There is a little good news on this front, though. It received an email today from another mom at Ursa Major’s preschool who I met at that ridiculous potluck back in October. She works at a private school that is absolutely wonderful that I’d LOVE to work for some day, and we talked for a long time about it at the party but have not made contact since. Well, that school has an opening for next year, a class that is right up my alley, and she thought of me and sent me an e-mail about it. I’m thrilled that she remembered me and that I’d made a good enough impression on her for her to suggest that I apply. Unfortunately, because the boys are still so young and because of the location (and time commitment), I don’t think it would be best for us right now. But at least there might still be places out there who might take a bum like me. 🙂 

I haven’t been as productive this week as I would like to be. I’m going to try to spend some more time getting something done and working toward my goal. That editing thing was a big setback and now I’m feeling a little in the wind. Should I outline something new? Should I just start writing and find a story somewhere? Should I do some world building and put down a good foundation? Should I just write a bunch of crappy short stories and put together a crappy anthology? 

I clearly need to go to a pretty place and think for a while. 

Or sit my ass in this chair and actually do some writing. 

Yeah. That one. That’s what I need to do. 

I’m not the only bloggy mom thinking about raising boys into men. Meredith over at Perfection Pending wrote a great post on this that you should totally read. Her post raised more questions for me on my end that I am still contemplating and may write about on Friday. I also received a great link to a 2010 TED Talk on this that I want to consider as I’m writing.  There is some really interesting discussion going on out there and I’d like to continue to be a part of it. 

In the mean time, let’s get out there and be productive, hm? and maybe make a friend on the way? (Seriously. I failed at Sesame Street or something. Who doesn’t know how to make friends in adulthood??) 

 

5 Replies to “Geographical Reorientation”

  1. I don’t know how to make friends. Most of my good friends are from when I lived ‘back home’ in Belfast. I do have friends in this village, lovely people, but I have not made the connection with them that I did with my old friends of thirty years ago, now scattered around the world.

    I’m going to drop an opinion on you here, feel free to ignore. I was always on the look out for new groups, activities and experiences with which to enrich my kids’ lives. We lived ten years of madcap dashes from this place to that as each child attended and learnt music, sport, social and interest groups. Looking back I think I started them too young. I think they would have been as happy to just play at home and with me.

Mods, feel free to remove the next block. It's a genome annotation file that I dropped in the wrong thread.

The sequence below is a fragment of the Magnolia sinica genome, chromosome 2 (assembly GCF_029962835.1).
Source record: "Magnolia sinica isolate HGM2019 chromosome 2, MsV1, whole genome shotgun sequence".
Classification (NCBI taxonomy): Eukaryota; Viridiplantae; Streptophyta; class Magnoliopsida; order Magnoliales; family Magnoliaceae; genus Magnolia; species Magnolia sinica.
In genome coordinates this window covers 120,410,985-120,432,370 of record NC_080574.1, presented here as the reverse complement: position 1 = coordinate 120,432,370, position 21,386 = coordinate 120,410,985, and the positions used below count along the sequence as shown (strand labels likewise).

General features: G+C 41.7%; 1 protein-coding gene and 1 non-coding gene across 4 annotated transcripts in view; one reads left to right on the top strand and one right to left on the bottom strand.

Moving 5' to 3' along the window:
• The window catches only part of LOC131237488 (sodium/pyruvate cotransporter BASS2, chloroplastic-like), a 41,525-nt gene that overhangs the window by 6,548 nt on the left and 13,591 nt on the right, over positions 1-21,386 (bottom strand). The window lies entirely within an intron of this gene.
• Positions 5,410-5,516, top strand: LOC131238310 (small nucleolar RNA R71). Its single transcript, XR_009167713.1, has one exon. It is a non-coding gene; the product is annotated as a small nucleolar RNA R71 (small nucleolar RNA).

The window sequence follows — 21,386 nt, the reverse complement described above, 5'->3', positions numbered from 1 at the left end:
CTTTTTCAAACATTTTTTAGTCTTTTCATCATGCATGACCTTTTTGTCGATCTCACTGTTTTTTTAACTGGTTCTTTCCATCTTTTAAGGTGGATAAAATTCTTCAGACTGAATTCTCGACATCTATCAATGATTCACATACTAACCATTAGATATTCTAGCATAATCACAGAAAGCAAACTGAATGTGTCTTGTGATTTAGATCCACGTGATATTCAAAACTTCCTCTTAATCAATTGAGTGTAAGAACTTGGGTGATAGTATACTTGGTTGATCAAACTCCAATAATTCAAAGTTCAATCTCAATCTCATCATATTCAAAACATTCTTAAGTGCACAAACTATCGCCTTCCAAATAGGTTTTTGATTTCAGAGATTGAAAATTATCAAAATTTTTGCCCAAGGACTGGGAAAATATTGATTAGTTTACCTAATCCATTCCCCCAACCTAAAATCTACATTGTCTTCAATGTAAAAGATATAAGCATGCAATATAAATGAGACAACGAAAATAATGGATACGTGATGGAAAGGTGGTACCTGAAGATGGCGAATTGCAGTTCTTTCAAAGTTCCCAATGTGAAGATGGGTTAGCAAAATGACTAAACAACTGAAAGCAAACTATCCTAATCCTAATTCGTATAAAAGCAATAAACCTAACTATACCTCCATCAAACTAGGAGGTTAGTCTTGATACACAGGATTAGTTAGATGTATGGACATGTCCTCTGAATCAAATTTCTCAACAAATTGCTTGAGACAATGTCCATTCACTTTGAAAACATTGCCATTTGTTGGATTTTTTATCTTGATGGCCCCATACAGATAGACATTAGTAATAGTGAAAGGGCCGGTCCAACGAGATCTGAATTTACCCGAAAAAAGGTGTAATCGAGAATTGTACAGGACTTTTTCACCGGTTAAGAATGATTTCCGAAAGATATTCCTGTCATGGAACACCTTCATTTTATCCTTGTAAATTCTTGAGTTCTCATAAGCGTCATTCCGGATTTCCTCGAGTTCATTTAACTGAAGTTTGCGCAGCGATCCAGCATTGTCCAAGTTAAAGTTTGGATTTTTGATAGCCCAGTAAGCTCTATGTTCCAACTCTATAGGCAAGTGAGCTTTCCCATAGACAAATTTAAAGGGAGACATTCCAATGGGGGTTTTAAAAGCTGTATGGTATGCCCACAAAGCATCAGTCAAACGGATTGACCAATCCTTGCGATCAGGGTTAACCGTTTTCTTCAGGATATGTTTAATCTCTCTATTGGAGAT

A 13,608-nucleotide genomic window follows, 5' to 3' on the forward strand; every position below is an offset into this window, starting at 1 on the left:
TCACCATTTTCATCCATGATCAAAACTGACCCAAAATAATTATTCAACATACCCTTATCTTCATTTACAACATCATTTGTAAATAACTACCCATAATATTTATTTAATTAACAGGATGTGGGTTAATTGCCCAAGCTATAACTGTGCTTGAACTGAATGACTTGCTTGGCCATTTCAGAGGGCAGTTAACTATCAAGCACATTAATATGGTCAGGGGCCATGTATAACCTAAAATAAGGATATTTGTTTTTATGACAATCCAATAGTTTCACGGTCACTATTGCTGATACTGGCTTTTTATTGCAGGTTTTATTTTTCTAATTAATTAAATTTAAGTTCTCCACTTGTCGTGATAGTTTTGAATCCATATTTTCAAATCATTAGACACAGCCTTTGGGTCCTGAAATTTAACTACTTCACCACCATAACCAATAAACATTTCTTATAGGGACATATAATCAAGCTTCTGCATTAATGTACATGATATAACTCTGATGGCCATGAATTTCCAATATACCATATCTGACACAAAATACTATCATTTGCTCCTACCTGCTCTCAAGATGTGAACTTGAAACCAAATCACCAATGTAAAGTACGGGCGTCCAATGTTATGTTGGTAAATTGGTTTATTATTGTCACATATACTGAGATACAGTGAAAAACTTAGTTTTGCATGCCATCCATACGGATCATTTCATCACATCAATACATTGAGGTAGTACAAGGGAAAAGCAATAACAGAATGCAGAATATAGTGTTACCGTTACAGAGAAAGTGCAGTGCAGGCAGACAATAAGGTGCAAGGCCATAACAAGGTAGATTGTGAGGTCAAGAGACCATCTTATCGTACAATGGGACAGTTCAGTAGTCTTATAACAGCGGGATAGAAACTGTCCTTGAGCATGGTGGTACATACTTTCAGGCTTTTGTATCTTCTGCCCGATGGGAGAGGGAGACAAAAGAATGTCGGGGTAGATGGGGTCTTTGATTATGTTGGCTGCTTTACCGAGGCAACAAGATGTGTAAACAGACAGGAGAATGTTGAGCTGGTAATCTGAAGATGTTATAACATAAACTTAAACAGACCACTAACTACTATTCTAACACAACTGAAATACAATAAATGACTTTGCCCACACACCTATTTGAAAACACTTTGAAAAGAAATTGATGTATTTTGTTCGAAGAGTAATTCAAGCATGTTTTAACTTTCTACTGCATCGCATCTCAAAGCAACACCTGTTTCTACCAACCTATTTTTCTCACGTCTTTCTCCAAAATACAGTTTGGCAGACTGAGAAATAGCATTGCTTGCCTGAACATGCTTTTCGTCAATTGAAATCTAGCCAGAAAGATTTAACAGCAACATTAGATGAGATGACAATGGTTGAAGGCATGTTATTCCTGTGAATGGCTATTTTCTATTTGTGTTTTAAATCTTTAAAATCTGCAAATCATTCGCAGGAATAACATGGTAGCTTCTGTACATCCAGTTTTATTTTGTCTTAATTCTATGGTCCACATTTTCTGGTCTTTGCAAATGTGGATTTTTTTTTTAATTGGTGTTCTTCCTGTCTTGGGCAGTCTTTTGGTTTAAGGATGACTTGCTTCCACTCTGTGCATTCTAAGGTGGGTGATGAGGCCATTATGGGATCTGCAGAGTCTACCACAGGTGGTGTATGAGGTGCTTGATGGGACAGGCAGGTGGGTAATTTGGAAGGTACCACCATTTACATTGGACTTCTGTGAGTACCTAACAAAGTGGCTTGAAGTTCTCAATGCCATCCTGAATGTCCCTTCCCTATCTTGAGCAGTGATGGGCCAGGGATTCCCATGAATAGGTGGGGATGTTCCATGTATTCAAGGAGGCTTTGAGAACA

We are all different and so are our kids. You do what is best for you and yours, but don’t put pressure on yourself. Those gorgeous boys of yours have the love of good parents and that is giving them the foundation that they need.

    Beautifully written post as ever. xx

    1. Thanks for this! I meant to reply a lot earlier… I am thinking a lot about what you said about groups and interests for kids. You are so right and yet I know that I am going to continue to drive myself crazy with this just because it is the “right” thing to do. The Husband and I talk constantly about Boy Scouts and music lessons and sports and junk for the boys…he is very convinced that these things help them become well rounded and more attractive to colleges some day. I did one activity in my youth, swimming, and it didn’t do much for helping me get into college. I guess we’re coming from different spaces… but I see that this is a competitive world and I guess that I’m always feeling that urgency, you know? It is raising my blood pressure unnecessarily. Thank you for your advice! You are always so supportive. And I love the pictures from your garden. I read your blog and I tell myself that I’m just going to move to the English countryside.

      There is still snow on my front yard. Lots of it. Can I send some to you?

  2. Making friends in adulthood is WAY harder if you ask me. Sorry you’re feeling a little out of place with the whole suburbia thing. But, it will all be OK. It may take some time, but it will be OK. 🙂 Thanks for the link back.

    1. Making friends AND keeping friends. You reach out then you pull away. It’s so terrible. Maybe I’m just over thinking things, which I’m quite guilty of doing. I do feel like I’m struggling a little bit here. I spent the weekend making kinklings and sharing those kinklings with other people. That seemed to go over well. So maybe the solution is that if I cook/bake, people will like me? Hmmmmm…. bribery could be a viable solution to all of my problems…